NEWS “without comment”
H&M fined 35 million Euros for unlawful employee monitoring
Irwin Mitchell LLP
MEMBER FIRM OF First Law International
Irwin Mitchell LLP
October 27 2020
Earlier this month, H&M were fined, an eye watering, 35 million Euros by the Hamburg Data Protection Authority because it had seriously breached the privacy of its staff in a service centre in Nuremburg. This blog looks at the lessons UK employers can learn.
What information did H&M process about its staff?
According to reports, H&M conducted ‘welcome back talks’ with employees returning from sick leave or holiday. It then recorded their vacation ‘experiences’, symptoms of illness and diagnoses. Plus, its supervisors acquired a broad knowledge of their employees’ private lives (including information about their families and religious beliefs) through personal and floor talks. This information was used to build a profile of employees which was then used in making employment decisions. Some of the information could be accessed by up to 50 managers throughout the company.
The Hamburg Data Protection Authority were unhappy with this as it considered the information collected was excessive and intrusive and therefore in breach of GDPR which requires that you only collect the personal data that is necessary to meet your legitimate requirements.
H&M have apologised and has agreed to pay staff “considerable compensation”.
Does this decision mean that UK employers can’t process health or other personal information in respect of their staff?
No, but UK employers must comply with the GDPR and Data Protection Act 2018 and process data lawfully, fairly and transparently. You will need one or more of the six legal bases available for processing each ‘type’ of information. The most relevant in an employment context are complying with a contractual term (such as deciding how much to pay the employee), being subject to a legal obligation (such as complying with SSP or family related leave rights) or because you have legitimate interest in processing their data. You can’t usually rely on consent because of the disparity of power between you and your staff.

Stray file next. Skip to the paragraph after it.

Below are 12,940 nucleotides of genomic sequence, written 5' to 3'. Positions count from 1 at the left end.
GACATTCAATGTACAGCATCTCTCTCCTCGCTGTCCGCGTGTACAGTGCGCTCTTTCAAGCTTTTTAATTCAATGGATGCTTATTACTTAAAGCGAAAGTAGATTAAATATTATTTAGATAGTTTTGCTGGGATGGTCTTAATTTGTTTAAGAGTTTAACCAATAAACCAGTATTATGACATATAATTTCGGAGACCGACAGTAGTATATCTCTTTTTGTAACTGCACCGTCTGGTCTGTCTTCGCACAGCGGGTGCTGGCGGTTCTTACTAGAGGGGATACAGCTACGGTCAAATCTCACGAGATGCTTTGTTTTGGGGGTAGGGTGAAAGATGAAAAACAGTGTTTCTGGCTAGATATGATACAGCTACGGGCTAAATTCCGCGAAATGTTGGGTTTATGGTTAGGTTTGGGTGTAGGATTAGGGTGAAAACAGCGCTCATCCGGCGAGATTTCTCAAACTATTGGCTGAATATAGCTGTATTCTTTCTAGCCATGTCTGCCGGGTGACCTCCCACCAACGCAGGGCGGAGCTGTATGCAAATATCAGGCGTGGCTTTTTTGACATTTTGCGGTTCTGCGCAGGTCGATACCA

Information about someone’s racial or ethnic origin, political opinions, religious or philosophical beliefs, trade union membership, health, sex life or sexual orientation and genetic and biometric data are special category data and you have to comply with additional safeguards.
There are six key steps the ICO will expect you to follow:
Make sure your collection and use of personal data is lawful i.e. you have a legal basis to do what you are doing
Be clear, open and honest with staff about how their data is used and don’t start using their personal data for additional purposes without ensuring this is legal
Only collect and use what information is necessary – don’t collect personal data “just in case”
Ensure the personal data you hold is accurate and kept up to date
Keep people’s information secure
Don’t keep personal data for longer than is necessary – the days of keeping personal data indefinitely are long gone.
Provided you have a legal basis to use the personal data, can demonstrate that you have complied with these requirements, and have told your employees, in advance, why you are collecting data about them, what you are doing with it and how long you intend to keep it, you can continue to ask legitimate questions about their health and other private information and retain that information.
However, you must also make sure that only people who actually need the information can access it.
What level of fines could the ICO impose on UK companies for something similar?
The award against H&M needs to be put in context. Our data protection expert, Joanne Bone says that Germany has a particularly rigorous approach to data protection and privacy which stems from how information was used against its population during the Third Reich and German Democratic Republic. Data breaches cause stronger reactions in Germany and fines tend to be higher there than in other EU countries.
In the UK, the Information Commissioner can impose a maximum fine of 20 million Euro, or 4% of annual global turnover if higher, against organisations that breach data protection laws. So far, the highest fines have been issued in relation to data breaches. That is not to say that the ICO won’t fine for things like breaching obligations to employees but, on the basis that they consider themselves to be a “pragmatic and proportionate” regulator, we’d expect them to try and engage with the employer before issuing any fine.
By: Irwin Mitchell LLP – Joanne Moseley and Joanne Bone